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The Crockett State School was a Texas Youth Commission juvenile correctional facility in Crockett, Texas. The students at the state school had committed various crimes, including truancy, property crimes and crimes against persons.[1] The Crockett State School, located on what was a 125-acre (51 ha) farm,[2] is about 115 miles (185 km) north of Houston.[3]


In 1918, the Texas Federation of Colored Women's Clubs (TFCWC) began to petition the state of Texas to create a "state-sponsored home for delinquent girls" and the club would donate the land.[4] A member of the club, Carrie Adams, was very vocal in the need to create a training school for "delinquent black girls."[5] In 1920, the land was purchased by TFCWC.[4] In 1927 the Texas Legislature authorized the establishment youth correctional facility for black girls by the Texas State Board of Control.[2] However, despite the approval, no money was appropriated for the school until 1945.[5] In 1945 the legislature provided funds to build the state school which was first called the Brady State School for Negro Girls.[5] In August 1946 the State Board of Control entered into a lease agreement with the Federal Government of the United States so the State of Texas could use a former prisoner of war camp in McCulloch County, near Brady. In February 1947 the Brady State School for Negro Girls opened; until the opening of Brady, there were no correctional facilities that admitted black girls. In 1949 the State Youth Development Council took control of the Brady facility.[2]

In 1950 the State of Texas moved the black girls' state school to a former farm in Houston County, near Crockett, establishing the Colored Girls Training School at Crockett. The state moved the girls so the state could cut costs and so the girls could be closer to an African-American population. In 1957 the state school was placed under the control of the Texas Youth Council (now the Texas Youth Commission). The state school was integrated in 1966, and so its name changed to Crockett State School for Girls. The juvenile facility closed in 1972. The facility, renamed to the Crockett State Home on December 13, 1973, was then used as a house and educational center for dependent and neglected children. In 1975 the youth home operations stopped, and the Crockett State School re-opened as a juvenile correctional facility for boys.[2] In 1979 the Gatesville State School closed, and Crockett took some students previously at Gatesville.[6]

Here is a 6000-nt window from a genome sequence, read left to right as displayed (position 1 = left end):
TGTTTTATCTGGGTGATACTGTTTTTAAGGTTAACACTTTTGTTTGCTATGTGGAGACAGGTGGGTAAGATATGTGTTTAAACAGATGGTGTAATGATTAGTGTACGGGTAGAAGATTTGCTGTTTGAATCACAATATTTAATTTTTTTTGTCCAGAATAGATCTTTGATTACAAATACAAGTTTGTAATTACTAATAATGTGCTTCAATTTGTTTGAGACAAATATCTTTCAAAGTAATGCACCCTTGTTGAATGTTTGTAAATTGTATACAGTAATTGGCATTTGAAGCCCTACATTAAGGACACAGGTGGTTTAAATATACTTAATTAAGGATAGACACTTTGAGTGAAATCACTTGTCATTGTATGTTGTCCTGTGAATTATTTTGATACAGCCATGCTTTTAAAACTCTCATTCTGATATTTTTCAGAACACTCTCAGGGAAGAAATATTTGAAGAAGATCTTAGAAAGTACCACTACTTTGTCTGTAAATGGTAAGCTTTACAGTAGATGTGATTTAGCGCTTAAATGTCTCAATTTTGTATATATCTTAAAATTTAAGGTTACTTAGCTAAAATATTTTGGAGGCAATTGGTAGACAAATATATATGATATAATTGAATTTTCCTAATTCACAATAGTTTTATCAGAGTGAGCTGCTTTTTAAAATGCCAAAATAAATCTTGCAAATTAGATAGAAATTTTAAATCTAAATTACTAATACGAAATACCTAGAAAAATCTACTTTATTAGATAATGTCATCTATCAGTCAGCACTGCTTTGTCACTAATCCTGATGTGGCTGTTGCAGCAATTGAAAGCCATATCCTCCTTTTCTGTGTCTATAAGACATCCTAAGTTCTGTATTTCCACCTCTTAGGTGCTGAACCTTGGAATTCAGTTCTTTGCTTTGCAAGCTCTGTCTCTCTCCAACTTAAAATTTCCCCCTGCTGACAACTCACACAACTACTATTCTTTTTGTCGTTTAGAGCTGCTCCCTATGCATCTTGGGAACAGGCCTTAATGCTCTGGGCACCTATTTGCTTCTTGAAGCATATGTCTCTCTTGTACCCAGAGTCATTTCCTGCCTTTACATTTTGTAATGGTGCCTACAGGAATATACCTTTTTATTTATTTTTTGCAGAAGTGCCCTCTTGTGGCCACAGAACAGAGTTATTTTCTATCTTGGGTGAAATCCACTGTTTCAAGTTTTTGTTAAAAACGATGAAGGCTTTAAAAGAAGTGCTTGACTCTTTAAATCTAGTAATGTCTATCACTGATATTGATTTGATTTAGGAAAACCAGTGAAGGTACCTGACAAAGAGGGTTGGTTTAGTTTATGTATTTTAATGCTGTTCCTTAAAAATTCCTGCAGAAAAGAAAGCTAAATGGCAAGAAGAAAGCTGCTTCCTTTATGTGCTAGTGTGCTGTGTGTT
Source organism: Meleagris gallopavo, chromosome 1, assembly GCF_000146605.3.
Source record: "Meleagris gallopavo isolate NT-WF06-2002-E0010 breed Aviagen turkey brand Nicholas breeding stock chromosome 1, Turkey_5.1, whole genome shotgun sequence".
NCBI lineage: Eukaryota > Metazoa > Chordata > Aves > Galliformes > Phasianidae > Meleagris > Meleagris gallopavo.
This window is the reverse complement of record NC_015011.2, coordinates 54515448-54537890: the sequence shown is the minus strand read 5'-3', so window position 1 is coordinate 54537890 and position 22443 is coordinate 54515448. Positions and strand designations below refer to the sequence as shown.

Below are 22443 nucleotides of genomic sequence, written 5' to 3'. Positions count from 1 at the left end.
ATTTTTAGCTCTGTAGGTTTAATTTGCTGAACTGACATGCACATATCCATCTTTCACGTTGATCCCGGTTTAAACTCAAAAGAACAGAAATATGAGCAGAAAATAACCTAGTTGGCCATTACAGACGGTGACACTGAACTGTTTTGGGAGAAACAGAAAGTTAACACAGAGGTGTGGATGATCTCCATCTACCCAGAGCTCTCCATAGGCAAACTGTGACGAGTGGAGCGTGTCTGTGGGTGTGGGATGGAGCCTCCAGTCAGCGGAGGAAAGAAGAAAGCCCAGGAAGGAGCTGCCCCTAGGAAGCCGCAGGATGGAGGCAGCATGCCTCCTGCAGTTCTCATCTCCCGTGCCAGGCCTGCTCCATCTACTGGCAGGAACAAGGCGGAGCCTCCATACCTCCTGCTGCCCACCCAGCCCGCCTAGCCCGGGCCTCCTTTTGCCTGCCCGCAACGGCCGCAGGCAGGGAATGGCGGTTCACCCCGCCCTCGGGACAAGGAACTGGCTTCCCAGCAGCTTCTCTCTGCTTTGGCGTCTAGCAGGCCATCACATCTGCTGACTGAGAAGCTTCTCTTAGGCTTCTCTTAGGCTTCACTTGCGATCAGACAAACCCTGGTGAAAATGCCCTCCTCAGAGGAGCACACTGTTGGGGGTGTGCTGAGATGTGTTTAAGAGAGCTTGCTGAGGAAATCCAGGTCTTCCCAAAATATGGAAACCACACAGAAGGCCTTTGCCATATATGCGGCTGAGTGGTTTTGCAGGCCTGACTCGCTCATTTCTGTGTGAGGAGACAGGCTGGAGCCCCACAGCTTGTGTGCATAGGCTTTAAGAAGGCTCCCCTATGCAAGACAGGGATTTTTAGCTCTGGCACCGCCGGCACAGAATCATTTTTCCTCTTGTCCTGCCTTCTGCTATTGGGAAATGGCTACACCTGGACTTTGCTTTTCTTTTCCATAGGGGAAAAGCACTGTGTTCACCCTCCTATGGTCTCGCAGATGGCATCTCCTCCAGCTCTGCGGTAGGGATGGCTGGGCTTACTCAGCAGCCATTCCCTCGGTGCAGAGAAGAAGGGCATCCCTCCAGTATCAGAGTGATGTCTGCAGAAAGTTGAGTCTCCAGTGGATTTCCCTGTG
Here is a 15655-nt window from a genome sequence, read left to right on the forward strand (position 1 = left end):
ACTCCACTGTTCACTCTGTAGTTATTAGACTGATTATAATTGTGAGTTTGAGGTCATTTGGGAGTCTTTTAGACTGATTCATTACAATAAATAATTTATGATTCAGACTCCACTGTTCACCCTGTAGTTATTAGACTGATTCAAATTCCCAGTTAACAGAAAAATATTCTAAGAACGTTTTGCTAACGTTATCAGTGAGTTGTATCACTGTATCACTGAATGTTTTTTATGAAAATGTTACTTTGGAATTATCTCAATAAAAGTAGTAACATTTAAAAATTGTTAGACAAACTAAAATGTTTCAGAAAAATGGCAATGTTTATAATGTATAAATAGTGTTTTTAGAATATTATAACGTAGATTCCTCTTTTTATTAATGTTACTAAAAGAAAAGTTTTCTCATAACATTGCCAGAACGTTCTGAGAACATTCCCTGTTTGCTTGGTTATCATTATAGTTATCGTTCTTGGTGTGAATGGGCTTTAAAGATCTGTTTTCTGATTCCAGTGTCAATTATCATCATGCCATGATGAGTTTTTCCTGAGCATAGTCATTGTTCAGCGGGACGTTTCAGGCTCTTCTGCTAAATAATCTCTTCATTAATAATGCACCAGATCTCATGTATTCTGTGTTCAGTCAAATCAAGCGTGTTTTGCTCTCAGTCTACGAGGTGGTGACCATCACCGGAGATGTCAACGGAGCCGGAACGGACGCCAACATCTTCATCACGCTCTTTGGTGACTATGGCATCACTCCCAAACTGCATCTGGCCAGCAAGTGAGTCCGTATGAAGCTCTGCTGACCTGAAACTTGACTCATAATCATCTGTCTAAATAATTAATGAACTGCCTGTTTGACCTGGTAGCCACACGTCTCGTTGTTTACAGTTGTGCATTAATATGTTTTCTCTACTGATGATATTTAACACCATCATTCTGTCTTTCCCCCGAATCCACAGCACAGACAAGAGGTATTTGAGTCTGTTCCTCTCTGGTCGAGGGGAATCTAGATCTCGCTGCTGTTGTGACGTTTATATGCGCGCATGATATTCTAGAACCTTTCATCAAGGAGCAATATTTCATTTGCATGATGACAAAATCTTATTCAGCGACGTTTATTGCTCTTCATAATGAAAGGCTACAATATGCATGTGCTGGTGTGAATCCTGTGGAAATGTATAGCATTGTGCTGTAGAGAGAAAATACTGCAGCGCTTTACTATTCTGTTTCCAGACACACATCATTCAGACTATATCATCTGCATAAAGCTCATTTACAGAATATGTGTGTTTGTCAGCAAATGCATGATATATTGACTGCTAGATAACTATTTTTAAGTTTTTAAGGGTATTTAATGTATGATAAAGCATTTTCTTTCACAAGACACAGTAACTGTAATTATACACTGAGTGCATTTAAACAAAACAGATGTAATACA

On Monday March 16, 2009, a 14-year-old boy incarcerated in Crockett hanged himself with his underwear in his room.[3]

On June 3, 2011, the TYC announced that the facility would close by August 31, 2011, due to budget cuts.[7]


  1. ^ "Crockett State School Archived 2011-02-20 at the Wayback Machine." Texas Youth Commission. Retrieved on August 8, 2010.
  2. ^ a b c d "Crockett State School." Handbook of Texas Online. Retrieved on August 8, 2010.
  3. ^ a b Langsford, Terri. "14-year-old hangs himself at Crockett youth lockup." Houston Chronicle. March 18, 2009. Retrieved on August 22, 2010.
  4. ^ a b "Historical Background". TAWC History. Texas Woman's University Libraries. Archived from the original on 2010-05-28. Retrieved 4 February 2017.
  5. ^ a b c Winegarten, Ruthe (4 February 2017). "Texas Association of Women's Clubs". Texas Handbook Online. Texas State Historical Association. Retrieved 4 February 2017.
  6. ^ "Gatesville State School for Boys." Handbook of Texas. Retrieved on July 23, 2010.
  7. ^ "TYC Announces Closure of Three Facilities Archived March 5, 2012, at the Wayback Machine." Texas Youth Commission. Retrieved on July 3, 2011.

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